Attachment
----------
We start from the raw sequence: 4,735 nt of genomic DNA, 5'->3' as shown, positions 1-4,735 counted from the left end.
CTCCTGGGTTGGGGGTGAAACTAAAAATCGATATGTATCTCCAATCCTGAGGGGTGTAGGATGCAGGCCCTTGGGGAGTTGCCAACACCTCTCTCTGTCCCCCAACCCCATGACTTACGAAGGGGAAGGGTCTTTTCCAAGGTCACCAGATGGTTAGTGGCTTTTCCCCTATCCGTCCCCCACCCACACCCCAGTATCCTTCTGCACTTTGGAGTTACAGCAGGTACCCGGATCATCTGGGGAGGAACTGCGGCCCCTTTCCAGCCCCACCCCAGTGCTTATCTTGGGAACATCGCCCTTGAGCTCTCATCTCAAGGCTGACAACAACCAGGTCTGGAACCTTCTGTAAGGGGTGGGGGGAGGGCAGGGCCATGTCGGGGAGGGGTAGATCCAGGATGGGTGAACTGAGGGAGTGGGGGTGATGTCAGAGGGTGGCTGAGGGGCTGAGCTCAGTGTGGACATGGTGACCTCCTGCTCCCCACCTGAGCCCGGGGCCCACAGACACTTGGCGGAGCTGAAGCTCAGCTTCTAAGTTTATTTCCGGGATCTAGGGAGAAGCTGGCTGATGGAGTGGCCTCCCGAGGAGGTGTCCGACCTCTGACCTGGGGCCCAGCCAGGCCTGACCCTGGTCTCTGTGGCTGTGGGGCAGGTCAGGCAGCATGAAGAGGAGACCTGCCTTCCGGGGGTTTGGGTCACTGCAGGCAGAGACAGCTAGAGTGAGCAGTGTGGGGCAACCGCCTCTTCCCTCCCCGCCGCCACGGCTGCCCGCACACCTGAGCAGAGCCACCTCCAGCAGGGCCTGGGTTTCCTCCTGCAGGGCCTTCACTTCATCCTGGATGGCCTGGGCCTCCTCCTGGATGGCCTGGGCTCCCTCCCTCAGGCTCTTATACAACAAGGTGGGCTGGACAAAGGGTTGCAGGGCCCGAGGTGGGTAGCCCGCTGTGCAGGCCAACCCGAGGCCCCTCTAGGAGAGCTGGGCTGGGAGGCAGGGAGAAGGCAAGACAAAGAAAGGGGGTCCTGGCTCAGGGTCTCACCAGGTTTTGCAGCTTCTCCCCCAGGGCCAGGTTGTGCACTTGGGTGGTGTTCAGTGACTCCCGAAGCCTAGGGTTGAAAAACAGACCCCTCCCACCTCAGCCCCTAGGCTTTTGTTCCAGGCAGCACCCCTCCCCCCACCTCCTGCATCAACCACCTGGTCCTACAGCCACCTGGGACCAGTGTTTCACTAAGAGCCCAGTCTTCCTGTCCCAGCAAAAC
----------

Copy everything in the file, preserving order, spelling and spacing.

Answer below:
We start from the raw sequence: 4,735 nt of genomic DNA, 5'->3' as shown, positions 1-4,735 counted from the left end.
CTCCTGGGTTGGGGGTGAAACTAAAAATCGATATGTATCTCCAATCCTGAGGGGTGTAGGATGCAGGCCCTTGGGGAGTTGCCAACACCTCTCTCTGTCCCCCAACCCCATGACTTACGAAGGGGAAGGGTCTTTTCCAAGGTCACCAGATGGTTAGTGGCTTTTCCCCTATCCGTCCCCCACCCACACCCCAGTATCCTTCTGCACTTTGGAGTTACAGCAGGTACCCGGATCATCTGGGGAGGAACTGCGGCCCCTTTCCAGCCCCACCCCAGTGCTTATCTTGGGAACATCGCCCTTGAGCTCTCATCTCAAGGCTGACAACAACCAGGTCTGGAACCTTCTGTAAGGGGTGGGGGGAGGGCAGGGCCATGTCGGGGAGGGGTAGATCCAGGATGGGTGAACTGAGGGAGTGGGGGTGATGTCAGAGGGTGGCTGAGGGGCTGAGCTCAGTGTGGACATGGTGACCTCCTGCTCCCCACCTGAGCCCGGGGCCCACAGACACTTGGCGGAGCTGAAGCTCAGCTTCTAAGTTTATTTCCGGGATCTAGGGAGAAGCTGGCTGATGGAGTGGCCTCCCGAGGAGGTGTCCGACCTCTGACCTGGGGCCCAGCCAGGCCTGACCCTGGTCTCTGTGGCTGTGGGGCAGGTCAGGCAGCATGAAGAGGAGACCTGCCTTCCGGGGGTTTGGGTCACTGCAGGCAGAGACAGCTAGAGTGAGCAGTGTGGGGCAACCGCCTCTTCCCTCCCCGCCGCCACGGCTGCCCGCACACCTGAGCAGAGCCACCTCCAGCAGGGCCTGGGTTTCCTCCTGCAGGGCCTTCACTTCATCCTGGATGGCCTGGGCCTCCTCCTGGATGGCCTGGGCTCCCTCCCTCAGGCTCTTATACAACAAGGTGGGCTGGACAAAGGGTTGCAGGGCCCGAGGTGGGTAGCCCGCTGTGCAGGCCAACCCGAGGCCCCTCTAGGAGAGCTGGGCTGGGAGGCAGGGAGAAGGCAAGACAAAGAAAGGGGGTCCTGGCTCAGGGTCTCACCAGGTTTTGCAGCTTCTCCCCCAGGGCCAGGTTGTGCACTTGGGTGGTGTTCAGTGACTCCCGAAGCCTAGGGTTGAAAAACAGACCCCTCCCACCTCAGCCCCTAGGCTTTTGTTCCAGGCAGCACCCCTCCCCCCACCTCCTGCATCAACCACCTGGTCCTACAGCCACCTGGGACCAGTGTTTCACTAAGAGCCCAGTCTTCCTGTCCCAGCAAAAC